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Jennifer Kumiyama's talent and determination landed her a part in Disney's 'Aladdin' stage show.

Source: Orange County Register, Sept 2, 2003.

By MICHELE HIMMELBERG
The Orange County Register

Auditions are always nerve-wracking. Putting yourself on the line. Straining to hit every note. Hoping the critics like what they hear - and what they see.

But Jennifer Kumiyama remembers being especially nervous on that long, hot day last summer, as she sang for a part in a new, high-caliber show called "Disney's Aladdin...A Musical Spectacular."

"It was the most-professional audition I had ever been to," said Kumiyama, 23, a music major at Long Beach City College. "I was shaking and had sweaty palms.

"But I sang, and the next day got a call back. I came back, sang another song, went home, and they called back again."

They wanted her...no matter that she sat in a wheelchair and danced around stage on a set of wheels.

It was Kumiyama's "pure determination" that intrigued director Francesca Zambello. Almost instantly, the award-winning director knew she wanted Kumiyama and her "soulful, angelic voice" to be part of the cast.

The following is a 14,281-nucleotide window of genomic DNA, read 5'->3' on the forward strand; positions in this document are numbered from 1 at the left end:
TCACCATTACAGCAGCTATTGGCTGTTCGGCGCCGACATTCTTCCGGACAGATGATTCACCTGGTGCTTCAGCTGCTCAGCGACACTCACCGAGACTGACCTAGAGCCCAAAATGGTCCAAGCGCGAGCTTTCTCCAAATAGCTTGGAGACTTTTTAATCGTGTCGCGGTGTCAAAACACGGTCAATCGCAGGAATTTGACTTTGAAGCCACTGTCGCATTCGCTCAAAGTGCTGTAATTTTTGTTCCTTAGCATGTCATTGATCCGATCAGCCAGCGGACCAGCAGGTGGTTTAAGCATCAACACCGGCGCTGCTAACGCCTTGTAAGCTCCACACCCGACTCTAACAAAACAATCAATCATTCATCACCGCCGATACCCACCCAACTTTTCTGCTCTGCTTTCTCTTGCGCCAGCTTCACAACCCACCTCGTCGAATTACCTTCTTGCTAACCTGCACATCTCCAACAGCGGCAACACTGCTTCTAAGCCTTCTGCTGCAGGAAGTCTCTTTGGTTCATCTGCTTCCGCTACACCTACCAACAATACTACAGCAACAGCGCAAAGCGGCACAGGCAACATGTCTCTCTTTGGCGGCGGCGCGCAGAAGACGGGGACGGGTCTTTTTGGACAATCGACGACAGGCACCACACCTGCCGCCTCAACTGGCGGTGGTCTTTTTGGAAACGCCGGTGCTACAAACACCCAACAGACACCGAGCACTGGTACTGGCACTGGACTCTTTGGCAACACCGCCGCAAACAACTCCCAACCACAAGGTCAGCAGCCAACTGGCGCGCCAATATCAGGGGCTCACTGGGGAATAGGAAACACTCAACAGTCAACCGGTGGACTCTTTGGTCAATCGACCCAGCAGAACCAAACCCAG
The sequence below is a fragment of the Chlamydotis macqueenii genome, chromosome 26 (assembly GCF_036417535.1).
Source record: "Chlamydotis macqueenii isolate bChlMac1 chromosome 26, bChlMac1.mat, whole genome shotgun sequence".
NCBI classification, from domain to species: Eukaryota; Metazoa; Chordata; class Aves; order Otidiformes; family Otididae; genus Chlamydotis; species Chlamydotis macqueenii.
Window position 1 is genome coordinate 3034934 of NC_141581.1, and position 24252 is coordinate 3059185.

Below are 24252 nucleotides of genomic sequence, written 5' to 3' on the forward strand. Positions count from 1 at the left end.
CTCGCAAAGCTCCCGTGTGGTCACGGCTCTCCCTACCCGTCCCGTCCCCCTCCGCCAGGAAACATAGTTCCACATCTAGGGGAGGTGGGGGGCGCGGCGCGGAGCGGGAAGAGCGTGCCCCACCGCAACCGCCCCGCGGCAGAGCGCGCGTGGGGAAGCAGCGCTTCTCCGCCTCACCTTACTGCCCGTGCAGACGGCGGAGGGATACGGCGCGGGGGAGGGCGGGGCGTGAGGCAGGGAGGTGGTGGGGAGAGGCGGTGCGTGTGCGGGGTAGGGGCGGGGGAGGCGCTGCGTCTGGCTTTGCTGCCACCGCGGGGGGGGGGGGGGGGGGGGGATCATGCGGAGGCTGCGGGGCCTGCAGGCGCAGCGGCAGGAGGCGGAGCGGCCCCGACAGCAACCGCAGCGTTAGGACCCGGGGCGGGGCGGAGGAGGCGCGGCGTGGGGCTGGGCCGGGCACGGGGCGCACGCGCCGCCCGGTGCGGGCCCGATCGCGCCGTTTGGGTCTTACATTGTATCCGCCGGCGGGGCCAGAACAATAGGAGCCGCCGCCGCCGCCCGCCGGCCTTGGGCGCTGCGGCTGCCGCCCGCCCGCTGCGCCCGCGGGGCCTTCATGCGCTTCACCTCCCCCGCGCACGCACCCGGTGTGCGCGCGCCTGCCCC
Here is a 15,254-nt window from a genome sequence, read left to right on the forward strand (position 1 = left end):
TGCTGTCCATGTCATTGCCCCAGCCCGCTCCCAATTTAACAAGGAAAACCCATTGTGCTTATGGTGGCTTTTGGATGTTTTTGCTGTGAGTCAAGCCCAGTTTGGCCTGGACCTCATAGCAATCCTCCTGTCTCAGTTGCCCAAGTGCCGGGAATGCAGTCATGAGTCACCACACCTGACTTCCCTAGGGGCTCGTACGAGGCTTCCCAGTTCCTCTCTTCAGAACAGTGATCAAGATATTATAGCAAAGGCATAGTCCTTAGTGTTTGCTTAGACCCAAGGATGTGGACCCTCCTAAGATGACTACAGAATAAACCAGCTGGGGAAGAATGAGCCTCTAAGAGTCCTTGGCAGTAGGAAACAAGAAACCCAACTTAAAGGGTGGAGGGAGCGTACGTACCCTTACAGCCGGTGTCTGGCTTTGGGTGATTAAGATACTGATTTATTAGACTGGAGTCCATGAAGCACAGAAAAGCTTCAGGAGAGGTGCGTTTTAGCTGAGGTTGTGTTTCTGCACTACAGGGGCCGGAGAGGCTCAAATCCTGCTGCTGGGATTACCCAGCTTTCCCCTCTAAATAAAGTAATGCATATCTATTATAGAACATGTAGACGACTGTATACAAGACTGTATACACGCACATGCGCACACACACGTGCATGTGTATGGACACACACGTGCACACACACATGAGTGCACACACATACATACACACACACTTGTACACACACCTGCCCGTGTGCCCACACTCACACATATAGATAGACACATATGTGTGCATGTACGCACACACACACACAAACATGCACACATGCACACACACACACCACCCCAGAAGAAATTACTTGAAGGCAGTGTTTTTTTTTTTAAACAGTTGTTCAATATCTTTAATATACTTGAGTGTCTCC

"We'd seen a wide diversity of race, age, ethnicity, everything that day," Zambello said, remembering the audition. "Jennifer came in and had this glow about her, and I thought, 'Wow, she has a lot of self-esteem' ... I was immediately drawn to her."

Zambello saw Kumiyama as a perfect fit for "Aladdin," which opened last January and plays up to four times a day at Disney's California Adventure. The story - about a poor boy who gains acceptance from royalty - unfolds in Agrabah, a mythical place that Disney portrays as a microcosm of the world.

"Agrabah has all kinds of people in it, and it's not like I needed one black, one green, one yellow, but the ensemble creates the universe that the show lives in," Zambello said. "How shortsighted of me not to have thought of it before: Why not have Jennifer there?

"Now she's in a cast of dancing, singing people, and she's out there creating something special and unique that's her own. ... She taught me a lot more than I taught her."